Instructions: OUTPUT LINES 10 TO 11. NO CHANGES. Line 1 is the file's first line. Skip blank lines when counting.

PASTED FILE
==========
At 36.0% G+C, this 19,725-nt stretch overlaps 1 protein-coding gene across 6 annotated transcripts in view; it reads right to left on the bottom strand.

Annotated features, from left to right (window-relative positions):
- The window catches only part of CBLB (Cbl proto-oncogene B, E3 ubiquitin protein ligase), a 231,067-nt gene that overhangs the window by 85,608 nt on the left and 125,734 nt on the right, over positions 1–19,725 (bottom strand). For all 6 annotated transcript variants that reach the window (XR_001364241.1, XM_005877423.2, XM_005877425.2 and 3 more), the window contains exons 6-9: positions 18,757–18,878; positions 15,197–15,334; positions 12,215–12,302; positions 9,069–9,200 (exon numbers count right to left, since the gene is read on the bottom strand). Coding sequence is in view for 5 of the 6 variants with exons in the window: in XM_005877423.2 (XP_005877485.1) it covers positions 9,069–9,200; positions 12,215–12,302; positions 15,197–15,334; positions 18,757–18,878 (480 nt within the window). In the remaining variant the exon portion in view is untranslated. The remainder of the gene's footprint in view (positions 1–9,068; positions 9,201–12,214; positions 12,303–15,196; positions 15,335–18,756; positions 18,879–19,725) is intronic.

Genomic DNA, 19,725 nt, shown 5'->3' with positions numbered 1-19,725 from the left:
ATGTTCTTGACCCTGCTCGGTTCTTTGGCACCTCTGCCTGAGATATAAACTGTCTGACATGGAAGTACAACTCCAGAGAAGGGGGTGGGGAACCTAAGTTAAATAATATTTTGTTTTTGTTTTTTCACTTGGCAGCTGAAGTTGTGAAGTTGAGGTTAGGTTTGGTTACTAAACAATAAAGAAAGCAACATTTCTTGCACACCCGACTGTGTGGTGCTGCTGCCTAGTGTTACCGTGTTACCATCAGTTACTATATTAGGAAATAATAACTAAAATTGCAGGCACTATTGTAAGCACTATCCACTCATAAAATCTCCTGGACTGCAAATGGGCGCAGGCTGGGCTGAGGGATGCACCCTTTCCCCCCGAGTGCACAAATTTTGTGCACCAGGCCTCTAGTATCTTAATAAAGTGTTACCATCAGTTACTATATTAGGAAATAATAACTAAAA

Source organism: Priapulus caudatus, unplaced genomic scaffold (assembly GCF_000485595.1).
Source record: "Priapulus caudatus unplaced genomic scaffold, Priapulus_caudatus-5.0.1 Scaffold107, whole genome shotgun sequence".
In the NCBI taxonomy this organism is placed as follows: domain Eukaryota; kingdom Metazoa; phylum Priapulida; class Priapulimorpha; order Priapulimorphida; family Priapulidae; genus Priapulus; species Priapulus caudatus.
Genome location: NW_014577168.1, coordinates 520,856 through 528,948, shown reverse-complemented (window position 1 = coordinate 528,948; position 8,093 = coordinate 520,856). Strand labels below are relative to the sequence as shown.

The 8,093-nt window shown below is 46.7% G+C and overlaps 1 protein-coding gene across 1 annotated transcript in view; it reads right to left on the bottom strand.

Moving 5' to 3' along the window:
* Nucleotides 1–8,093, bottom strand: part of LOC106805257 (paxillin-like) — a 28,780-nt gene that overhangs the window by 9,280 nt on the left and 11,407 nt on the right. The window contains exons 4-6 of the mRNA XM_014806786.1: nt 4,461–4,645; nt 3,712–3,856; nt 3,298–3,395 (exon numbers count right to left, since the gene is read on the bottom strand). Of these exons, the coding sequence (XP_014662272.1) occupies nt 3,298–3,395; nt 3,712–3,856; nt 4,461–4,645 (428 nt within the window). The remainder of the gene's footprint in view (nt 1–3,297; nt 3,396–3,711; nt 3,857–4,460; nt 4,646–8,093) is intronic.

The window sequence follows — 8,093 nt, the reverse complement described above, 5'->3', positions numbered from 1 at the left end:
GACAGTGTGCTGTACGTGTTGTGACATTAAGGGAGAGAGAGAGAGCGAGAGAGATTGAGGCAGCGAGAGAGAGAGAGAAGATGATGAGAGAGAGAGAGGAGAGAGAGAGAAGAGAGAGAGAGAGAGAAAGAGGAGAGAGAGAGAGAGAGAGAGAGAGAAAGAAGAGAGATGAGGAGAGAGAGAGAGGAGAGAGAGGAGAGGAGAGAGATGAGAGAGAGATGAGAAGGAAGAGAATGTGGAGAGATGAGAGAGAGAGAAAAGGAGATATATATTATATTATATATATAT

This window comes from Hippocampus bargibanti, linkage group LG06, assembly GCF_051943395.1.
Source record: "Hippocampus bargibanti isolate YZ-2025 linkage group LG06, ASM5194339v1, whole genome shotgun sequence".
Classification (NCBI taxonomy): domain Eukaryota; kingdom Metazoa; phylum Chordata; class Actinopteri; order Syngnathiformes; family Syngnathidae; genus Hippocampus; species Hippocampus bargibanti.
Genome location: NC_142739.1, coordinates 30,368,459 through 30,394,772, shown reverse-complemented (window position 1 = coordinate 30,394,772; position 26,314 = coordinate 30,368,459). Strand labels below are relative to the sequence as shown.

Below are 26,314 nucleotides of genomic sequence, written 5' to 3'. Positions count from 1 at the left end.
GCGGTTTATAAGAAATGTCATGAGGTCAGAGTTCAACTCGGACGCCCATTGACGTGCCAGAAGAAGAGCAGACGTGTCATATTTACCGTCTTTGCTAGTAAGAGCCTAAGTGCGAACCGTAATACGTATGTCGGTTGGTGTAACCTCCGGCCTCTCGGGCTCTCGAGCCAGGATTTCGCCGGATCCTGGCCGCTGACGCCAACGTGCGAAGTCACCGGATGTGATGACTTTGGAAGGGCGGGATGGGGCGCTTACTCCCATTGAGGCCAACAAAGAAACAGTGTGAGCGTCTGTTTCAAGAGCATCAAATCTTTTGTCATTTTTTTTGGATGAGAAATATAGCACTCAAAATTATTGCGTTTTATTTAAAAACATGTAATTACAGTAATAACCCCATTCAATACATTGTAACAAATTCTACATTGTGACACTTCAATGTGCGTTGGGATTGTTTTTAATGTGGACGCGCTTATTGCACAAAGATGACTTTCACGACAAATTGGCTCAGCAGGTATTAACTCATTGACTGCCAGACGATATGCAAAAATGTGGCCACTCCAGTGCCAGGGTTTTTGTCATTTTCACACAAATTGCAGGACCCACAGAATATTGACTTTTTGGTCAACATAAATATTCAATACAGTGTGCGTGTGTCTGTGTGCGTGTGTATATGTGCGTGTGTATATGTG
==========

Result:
The 8,093-nt window shown below is 46.7% G+C and overlaps 1 protein-coding gene across 1 annotated transcript in view; it reads right to left on the bottom strand.

Moving 5' to 3' along the window: